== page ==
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How to Deadhead Dahlias to Keep Them Blooming All Summer

Rachel is a passionate plantsperson, YouTuber and author living in Ireland. She grows a wide range of hardy subtropical and tropical plants.

Dahlia 'Karma Choc' in full bloom!

Dahlia 'Karma Choc' in full bloom!

How Do You Keep Dahlias Blooming All Summer?

From July, dahlias are important players in the garden display. Their large, colorful flowers really brighten up the flower border. And with simple deadheading, that color can keep on going.

With regular deadheading, dahlias will flower from July until October or November—whenever you get your first frost. The first frost withers dahlias, ending their flowering for the year.

Note how round the fresh dahlia bud on the left is. Spent blooms will be more pointed.

Note how round the fresh dahlia bud on the left is. Spent blooms will be more pointed.

How to Deadhead Dahlias

  1. Follow the stem down to the highest bud and snip.
  2. If the stem branches, snip off the spent arm.
  3. If both arms of the branch are spent, then snip to the next bud down.

How to Tell the Difference Between Spent Blooms and New Buds

If the flower is already well withered, it can be confusing to identify which is the new bud and which is the spent one. Buds are round, while spent flower heads are more pointed.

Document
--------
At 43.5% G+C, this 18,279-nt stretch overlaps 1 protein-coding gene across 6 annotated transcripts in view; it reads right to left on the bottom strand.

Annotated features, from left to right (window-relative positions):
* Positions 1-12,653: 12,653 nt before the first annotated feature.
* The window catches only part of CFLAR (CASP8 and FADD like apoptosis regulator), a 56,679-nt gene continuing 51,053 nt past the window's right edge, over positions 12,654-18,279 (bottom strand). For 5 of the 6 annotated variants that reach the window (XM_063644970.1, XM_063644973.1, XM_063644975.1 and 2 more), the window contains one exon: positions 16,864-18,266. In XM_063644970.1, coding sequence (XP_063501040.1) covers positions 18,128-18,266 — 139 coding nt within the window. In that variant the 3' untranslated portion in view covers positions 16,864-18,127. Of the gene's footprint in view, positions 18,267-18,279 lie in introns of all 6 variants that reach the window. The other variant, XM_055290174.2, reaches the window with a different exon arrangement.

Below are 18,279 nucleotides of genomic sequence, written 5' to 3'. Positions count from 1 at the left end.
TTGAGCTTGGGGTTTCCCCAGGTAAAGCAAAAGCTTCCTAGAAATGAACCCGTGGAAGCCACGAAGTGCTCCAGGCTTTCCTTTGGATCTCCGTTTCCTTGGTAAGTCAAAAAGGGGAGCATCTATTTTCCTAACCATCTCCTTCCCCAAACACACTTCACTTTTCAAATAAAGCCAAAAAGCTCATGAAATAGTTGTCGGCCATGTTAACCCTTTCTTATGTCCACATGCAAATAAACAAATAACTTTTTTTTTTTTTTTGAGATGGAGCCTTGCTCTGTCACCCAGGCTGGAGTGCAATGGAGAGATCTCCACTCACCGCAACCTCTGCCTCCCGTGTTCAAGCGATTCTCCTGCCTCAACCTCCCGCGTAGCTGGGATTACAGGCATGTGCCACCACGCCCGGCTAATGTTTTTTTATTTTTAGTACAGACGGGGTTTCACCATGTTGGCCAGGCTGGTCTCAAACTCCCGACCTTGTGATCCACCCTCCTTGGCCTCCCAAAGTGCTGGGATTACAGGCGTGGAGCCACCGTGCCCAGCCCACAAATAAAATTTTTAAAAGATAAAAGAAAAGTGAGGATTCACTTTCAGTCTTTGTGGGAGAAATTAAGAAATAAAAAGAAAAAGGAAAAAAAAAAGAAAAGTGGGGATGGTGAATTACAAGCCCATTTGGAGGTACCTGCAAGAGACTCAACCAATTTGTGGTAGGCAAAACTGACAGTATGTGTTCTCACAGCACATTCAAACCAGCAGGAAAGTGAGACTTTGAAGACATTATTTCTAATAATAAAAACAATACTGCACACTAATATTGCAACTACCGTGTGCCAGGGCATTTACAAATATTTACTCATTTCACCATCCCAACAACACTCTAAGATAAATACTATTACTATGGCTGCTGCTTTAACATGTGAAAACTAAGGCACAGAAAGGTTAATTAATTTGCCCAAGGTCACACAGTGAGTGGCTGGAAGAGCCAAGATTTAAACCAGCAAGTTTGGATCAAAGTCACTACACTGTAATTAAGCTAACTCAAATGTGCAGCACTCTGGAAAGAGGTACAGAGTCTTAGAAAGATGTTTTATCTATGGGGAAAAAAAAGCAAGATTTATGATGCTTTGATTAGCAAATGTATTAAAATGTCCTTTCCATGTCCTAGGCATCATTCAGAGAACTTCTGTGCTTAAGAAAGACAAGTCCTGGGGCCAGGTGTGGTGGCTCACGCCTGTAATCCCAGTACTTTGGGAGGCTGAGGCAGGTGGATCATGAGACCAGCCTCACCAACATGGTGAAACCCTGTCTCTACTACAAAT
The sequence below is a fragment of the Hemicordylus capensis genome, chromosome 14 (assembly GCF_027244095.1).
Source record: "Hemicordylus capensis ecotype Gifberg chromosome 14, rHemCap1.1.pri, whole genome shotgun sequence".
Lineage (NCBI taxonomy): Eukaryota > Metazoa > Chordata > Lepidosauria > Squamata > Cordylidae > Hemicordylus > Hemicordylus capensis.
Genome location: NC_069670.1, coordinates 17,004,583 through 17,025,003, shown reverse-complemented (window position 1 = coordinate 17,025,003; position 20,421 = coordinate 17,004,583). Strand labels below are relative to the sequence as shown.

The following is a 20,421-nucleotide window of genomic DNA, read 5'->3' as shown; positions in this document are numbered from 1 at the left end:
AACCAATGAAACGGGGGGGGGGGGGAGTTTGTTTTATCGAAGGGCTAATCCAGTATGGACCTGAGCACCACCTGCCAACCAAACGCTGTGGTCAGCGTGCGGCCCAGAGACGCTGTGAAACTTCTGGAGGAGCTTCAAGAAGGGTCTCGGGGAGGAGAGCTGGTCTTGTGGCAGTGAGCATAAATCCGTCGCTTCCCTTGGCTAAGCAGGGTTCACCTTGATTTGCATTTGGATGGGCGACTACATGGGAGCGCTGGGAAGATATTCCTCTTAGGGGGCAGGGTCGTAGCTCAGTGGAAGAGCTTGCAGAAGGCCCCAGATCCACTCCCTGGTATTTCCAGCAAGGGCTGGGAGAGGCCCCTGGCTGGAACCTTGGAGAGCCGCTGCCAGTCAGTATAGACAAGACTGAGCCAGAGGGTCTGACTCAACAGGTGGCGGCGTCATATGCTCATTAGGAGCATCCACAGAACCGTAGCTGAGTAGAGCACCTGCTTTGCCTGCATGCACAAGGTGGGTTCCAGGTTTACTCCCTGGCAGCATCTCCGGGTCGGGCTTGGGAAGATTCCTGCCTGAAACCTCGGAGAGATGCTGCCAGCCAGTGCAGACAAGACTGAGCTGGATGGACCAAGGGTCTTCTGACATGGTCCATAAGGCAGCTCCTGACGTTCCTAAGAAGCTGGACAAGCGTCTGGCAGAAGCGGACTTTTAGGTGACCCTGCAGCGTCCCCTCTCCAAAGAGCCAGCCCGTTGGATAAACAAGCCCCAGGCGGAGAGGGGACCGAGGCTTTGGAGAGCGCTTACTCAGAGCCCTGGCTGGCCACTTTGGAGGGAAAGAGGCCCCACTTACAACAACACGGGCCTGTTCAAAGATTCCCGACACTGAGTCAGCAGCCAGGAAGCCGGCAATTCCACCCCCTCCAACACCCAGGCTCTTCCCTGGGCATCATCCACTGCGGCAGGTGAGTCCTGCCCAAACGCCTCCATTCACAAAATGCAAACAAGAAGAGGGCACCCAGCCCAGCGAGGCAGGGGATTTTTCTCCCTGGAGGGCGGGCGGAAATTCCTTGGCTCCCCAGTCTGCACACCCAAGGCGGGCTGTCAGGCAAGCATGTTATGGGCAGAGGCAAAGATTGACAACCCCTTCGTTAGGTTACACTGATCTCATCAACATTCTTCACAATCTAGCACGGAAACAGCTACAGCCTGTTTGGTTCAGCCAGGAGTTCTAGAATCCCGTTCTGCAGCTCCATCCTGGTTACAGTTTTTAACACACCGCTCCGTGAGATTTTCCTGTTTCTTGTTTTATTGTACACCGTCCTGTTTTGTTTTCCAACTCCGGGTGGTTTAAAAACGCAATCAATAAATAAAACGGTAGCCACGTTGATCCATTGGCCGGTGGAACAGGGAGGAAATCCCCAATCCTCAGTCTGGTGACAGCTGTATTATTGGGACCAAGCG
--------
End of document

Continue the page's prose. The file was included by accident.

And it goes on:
Snip off the pointed flower heads, but leave the rounded ones. In a few days, they'll open into fresh, beautiful flowers.

Don't let a few spent blooms ruin your whole dahlia display!

Don't let a few spent blooms ruin your whole dahlia display!

Why Should You Deadhead Dahlias?

We need to deadhead dahlias for two reasons. The first is to encourage repeat flowering. The second is because withered, brown flowers really, really draw the eye. Even in an extensive garden, our eye is immediately drawn to any brown spots; just a few spent dahlia blooms could ruin the whole display!

Don't let your good gardening work be undermined by the failure to carry out some simple deadheading.

More Information About Dahlias

This content is accurate and true to the best of the author’s knowledge and is not meant to substitute for formal and individualized advice from a qualified professional.

© 2021 Rachel Darlington

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